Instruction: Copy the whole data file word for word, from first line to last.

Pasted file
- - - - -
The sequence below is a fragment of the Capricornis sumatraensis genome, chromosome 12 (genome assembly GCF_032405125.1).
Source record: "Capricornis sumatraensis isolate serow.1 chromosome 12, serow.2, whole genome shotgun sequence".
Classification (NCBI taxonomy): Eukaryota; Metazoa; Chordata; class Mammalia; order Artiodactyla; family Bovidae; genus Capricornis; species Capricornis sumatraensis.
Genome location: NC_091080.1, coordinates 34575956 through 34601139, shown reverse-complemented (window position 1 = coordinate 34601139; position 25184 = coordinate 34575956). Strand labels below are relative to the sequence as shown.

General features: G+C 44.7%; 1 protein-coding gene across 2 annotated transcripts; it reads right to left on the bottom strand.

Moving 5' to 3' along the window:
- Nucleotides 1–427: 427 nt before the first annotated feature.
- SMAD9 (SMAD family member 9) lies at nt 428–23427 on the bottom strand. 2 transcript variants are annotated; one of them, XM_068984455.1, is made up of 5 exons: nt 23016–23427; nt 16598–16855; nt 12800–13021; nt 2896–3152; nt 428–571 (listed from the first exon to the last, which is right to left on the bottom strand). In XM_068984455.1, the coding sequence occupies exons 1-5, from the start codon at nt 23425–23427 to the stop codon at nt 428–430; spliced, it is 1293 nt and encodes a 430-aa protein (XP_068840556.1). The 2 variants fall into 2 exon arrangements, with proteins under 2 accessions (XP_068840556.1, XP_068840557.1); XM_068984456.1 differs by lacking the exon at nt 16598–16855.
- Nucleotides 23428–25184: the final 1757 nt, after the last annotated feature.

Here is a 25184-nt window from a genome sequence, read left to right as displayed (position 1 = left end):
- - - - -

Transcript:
The sequence below is a fragment of the Capricornis sumatraensis genome, chromosome 12 (genome assembly GCF_032405125.1).
Source record: "Capricornis sumatraensis isolate serow.1 chromosome 12, serow.2, whole genome shotgun sequence".
Classification (NCBI taxonomy): Eukaryota; Metazoa; Chordata; class Mammalia; order Artiodactyla; family Bovidae; genus Capricornis; species Capricornis sumatraensis.
Genome location: NC_091080.1, coordinates 34575956 through 34601139, shown reverse-complemented (window position 1 = coordinate 34601139; position 25184 = coordinate 34575956). Strand labels below are relative to the sequence as shown.

General features: G+C 44.7%; 1 protein-coding gene across 2 annotated transcripts; it reads right to left on the bottom strand.

Moving 5' to 3' along the window:
- Nucleotides 1–427: 427 nt before the first annotated feature.
- SMAD9 (SMAD family member 9) lies at nt 428–23427 on the bottom strand. 2 transcript variants are annotated; one of them, XM_068984455.1, is made up of 5 exons: nt 23016–23427; nt 16598–16855; nt 12800–13021; nt 2896–3152; nt 428–571 (listed from the first exon to the last, which is right to left on the bottom strand). In XM_068984455.1, the coding sequence occupies exons 1-5, from the start codon at nt 23425–23427 to the stop codon at nt 428–430; spliced, it is 1293 nt and encodes a 430-aa protein (XP_068840556.1). The 2 variants fall into 2 exon arrangements, with proteins under 2 accessions (XP_068840556.1, XP_068840557.1); XM_068984456.1 differs by lacking the exon at nt 16598–16855.
- Nucleotides 23428–25184: the final 1757 nt, after the last annotated feature.

Here is a 25184-nt window from a genome sequence, read left to right as displayed (position 1 = left end):